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meteorology

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  • Data were collected by various stations around the globe, not covered by other datasets within this collection, and cover the period from 1900 until 2000. These data are the Met Office's 'old' Land Surface Observation data and have been superseded by the MIDAS dataset collection. This dataset remains for historic purposes only. The data contain measurements of hourly and daily meteorological values, such as rainfall, sunshine duration, temperature, and wind speed. The MIDAS dataset supersedes this dataset and new users should apply for access to that by following the on-screen instructions. If necessary, you will be able to access this historic dataset once you have been granted access to the MIDAS data. The dataset contains the measurements of the following parameters: Sunshine duration Snow depth Visibility Wind speed and wind direction Temperature Cloud type Past and present weather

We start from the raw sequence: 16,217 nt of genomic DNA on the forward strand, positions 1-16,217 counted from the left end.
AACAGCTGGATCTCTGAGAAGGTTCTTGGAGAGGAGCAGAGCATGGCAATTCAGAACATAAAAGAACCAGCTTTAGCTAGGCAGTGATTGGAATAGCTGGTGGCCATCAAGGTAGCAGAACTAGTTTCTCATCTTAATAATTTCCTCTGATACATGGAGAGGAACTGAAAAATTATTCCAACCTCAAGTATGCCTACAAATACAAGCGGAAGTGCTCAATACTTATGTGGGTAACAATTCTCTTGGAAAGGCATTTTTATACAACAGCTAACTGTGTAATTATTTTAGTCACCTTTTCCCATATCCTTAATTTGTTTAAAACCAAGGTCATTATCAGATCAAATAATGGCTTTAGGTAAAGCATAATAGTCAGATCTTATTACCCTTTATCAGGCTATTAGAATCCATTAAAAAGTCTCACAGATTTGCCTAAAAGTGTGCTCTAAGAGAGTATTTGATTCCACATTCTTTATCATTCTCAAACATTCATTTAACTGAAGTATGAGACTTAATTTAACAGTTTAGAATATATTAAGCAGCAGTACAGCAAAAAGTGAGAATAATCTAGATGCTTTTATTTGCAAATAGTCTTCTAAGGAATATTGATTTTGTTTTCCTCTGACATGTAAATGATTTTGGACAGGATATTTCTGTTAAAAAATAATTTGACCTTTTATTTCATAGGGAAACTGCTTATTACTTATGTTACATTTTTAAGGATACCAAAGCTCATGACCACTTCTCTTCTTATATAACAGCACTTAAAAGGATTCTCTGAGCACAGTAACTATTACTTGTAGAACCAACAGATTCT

• The Campbell Scientific PWS100 present weather sensor deployed at the Chilbolton Observatory, Hampshire, detects and classifies precipitation by observing the scattering of a laser beam 20 degrees off the forward direction in the horizontal and vertical planes. The detected signals depend on the size, shape, optical properties, concentration and velocity of the particles. The instrument is mounted approximately 10m above ground on the roof of a cabin at the Chilbolton Observatory site. It is operated continuously. Data include: counts as a function of size of hydrometeors in 300 bins from 0.1 to 30.0 mm, the number of hydrometeors in 9 type categories. visibility, air temperature, relative humidity, rainfall rate, rainfall accumulation, average hydrometeor velocity, average hydrometeor size and reports the World Meteorological Organisation (WMO) present weather code for the site. Data are archived as netCDF files.